Happy Friday!!! TGIF!!! I have a speacial treat for you guys today. My friend, the HILARIOUS Clay Morgan, writer, professor and speaker from Pittsburgh, PA is here as a special guest. Some of Clay’s works include, Don’t Forget the Toilet Paper: A Memoir, Visits with Dead People: Family Memories, and Michael Myers vs. Facebook.
Thank you, Clay for sharing your wit and wisdom…
A few years ago I busted my hand while packing our vehicle for departure. Not good. We were about leave for a 25 hour drive to Florida, and I was scheduled to be behind the wheel for approximately 25 of those hours.
Extra not good.
I knew the hand was in trouble by the way the left side collapsed. The thing looked like an ampersand by the time we rolled into the Sunshine State. The doctor we rented a beach house from took a cursory look at my paw and made this sound: “ughblarg…” There may have been a snarf in there too but these memories are pretty sketchy since my brain was fairly rattled by the Vicodin-endorphin-orange juice cocktail I consumed for breakfast that day.
The staff at the emergency room down there could have just kidney punched me and taken my wallet for all the effort the expended to tell me my hand was broken. I left there with some x-ray images, a Cracker Jack prize, and a medical bill.
Throughout the rest of vacation and another week back home the bones healed but problems were setting in. I couldn’t find any bullets to bite, so I just went to my doctor and showed him what happened. Did I mention
the injury happened to my left and I’m a southpaw? Off to the orthopedist I went!
My left hand shudders at the memory of what took place there. Having broken bones set is never a picnic, not even a picnic that gets rained out while ants crawl all over your food. But let me tell you about how they fix smashed bones after two weeks of healing incorrectly.
I was laid on a table and given a nerve block in my hand. Two men stayed in the room. One of these guys was the doctor. His job was to sit on a rolling stool, take my hand, and re-break the not tender enough bones in order to properly reset everything. The other guy’s job was to lean across me with hands or forearms in case my body reflexively tried to attack and murder the good doctor.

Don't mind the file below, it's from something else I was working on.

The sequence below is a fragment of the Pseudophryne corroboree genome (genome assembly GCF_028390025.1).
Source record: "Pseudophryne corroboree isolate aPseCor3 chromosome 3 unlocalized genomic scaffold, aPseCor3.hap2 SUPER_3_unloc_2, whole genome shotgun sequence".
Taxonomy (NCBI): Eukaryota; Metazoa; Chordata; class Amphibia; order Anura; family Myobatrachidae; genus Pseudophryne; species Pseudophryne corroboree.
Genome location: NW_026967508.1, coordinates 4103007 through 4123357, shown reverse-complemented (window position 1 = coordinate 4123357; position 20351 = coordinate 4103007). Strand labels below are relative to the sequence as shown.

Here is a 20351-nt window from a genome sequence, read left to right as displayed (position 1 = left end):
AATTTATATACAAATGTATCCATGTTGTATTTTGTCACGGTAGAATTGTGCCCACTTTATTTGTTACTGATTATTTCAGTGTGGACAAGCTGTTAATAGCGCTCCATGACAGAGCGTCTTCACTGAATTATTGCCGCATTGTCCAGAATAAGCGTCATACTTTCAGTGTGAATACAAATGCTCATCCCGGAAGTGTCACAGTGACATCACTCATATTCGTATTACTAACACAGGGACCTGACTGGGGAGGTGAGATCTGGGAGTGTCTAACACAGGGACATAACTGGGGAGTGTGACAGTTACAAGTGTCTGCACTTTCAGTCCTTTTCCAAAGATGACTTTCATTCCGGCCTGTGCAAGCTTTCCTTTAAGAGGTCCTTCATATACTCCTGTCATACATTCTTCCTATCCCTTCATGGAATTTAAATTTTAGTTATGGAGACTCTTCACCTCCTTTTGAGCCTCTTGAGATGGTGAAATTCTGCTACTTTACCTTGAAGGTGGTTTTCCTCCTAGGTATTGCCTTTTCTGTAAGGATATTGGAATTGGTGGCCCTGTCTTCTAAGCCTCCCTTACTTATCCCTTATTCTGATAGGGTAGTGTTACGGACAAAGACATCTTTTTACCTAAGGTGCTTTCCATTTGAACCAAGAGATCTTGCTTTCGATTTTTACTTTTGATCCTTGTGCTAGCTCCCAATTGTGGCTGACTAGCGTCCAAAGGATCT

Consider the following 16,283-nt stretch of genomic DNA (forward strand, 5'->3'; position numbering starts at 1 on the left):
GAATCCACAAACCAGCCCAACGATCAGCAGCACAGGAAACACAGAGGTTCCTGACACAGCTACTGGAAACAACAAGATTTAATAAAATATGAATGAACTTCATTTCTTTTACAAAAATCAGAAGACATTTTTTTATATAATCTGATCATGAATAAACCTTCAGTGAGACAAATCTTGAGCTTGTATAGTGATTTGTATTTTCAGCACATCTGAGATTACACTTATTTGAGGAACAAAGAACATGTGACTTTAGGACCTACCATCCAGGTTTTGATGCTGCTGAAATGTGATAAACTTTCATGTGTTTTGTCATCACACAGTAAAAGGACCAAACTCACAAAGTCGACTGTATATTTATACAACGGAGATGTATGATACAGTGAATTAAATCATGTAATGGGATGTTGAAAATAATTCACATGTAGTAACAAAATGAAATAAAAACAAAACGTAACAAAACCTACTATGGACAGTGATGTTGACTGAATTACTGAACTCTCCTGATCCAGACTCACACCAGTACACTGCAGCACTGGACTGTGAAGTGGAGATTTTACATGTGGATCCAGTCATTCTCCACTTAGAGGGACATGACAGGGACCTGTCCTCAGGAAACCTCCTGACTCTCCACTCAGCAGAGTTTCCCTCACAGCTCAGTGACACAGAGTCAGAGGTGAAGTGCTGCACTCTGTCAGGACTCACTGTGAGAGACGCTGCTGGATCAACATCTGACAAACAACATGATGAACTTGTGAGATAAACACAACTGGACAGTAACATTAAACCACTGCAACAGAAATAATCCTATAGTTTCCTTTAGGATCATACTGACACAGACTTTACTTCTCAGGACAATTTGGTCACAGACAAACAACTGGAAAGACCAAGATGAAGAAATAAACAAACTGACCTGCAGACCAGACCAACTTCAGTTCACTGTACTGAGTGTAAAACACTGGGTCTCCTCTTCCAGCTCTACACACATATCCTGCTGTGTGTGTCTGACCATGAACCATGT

You might think this procedure involves some sort of implement. Nope. Just the bare hands of someone who’s taken the Hippocratic Oath. He squeezed and pressed and snapped the stubborn paw. That’s snap, crackle, and pop if you’re keeping score at home.
I reacted sort of how William Wallace looks at the end of Braveheart when the executioners are fidgeting with his entrails. I sounded like him too, no words just grunts and empty gasps. It was as close as I ever came to seeing the types of things cartoons see when you hit them over the head with a frying pan.
When he finished I told the assistant how glad I was that the ordeal was over. He said, “Well, he still has come back and actually set the bones now.”
I’ve never written that story until now my WANA friends, but I have cause for dragging you through tha trauma. See, despite being a nonfiction writer these days, I also wrote a novel once. The unpublished book is a supernatural thriller called Dash. Think Field of Dreams but written by M. Night Shyamalan.
My book sucked mostly, but I got it done. All first novels are terrible, right? (Curse you David Baldacci and anyone else who hit it big on the first try.) Most of us just need to get it out. Get it down. That first book is a mind dump, as much therapy as plot development.
Mark stared down the space pirate, a creature more hideous than his dad who never came to any of my
games or even supported my decision to become a professional blogger! Oh, oops…
Maybe that’s just me. Maybe you’ve been there. That’s one of the main reasons we have to let our work sit
and get dusty for a bit after completion. We care too much about our fabulous WIP at first (mine took two years to write). A little distance hardens our nhearts enough for us to come back with a chainsaw later.
I still love my characters in Dash and did okay with dialogue, but I learned much about editing through hacking that puppy to bits. Three times. I realized it might just be saleable if I chopped another 25,000 words and eliminated a couple characters. I quit instead and haven’t looked at it in 4 years.
Then I went to a writer’s conference recently where my current work generated some interest. One night, an acquisition’s editor from a small press asked if I had anything else. I briefly described my sucky novel Dash. She told me to send it over.
*puts head into plastic window fan*
I’m thinking that reworking that novel will be about as pleasant as the time Doctor Pain brutalized me. Like my hand, Dash had too much time to form in the wrong way with built in damage, bad settings, and screwed up structure. But I’ll probably try for another painful attempt sometime since we writers are clearly masochists.
My style has changed. I’m a completely different person. I may need to be heavily medicated again, but should be distanced enough from that manuscript by now to bust it apart with all the dispassion of a hand-breaking orthopedist.
If you’re in the middle of a project and sense a fatal flaw you might want to face it sooner than later. I denied the extent of my problem and ended up with a painful and costly solution. But life was so much better once my hand was fixed, and I need that sucker to keep on writing, even when it hurts.
Do you have a MS that needs some painful deconstruction/reconstruction? How do you approach this painful chore? What are your thoughts? Suggestions? War stories?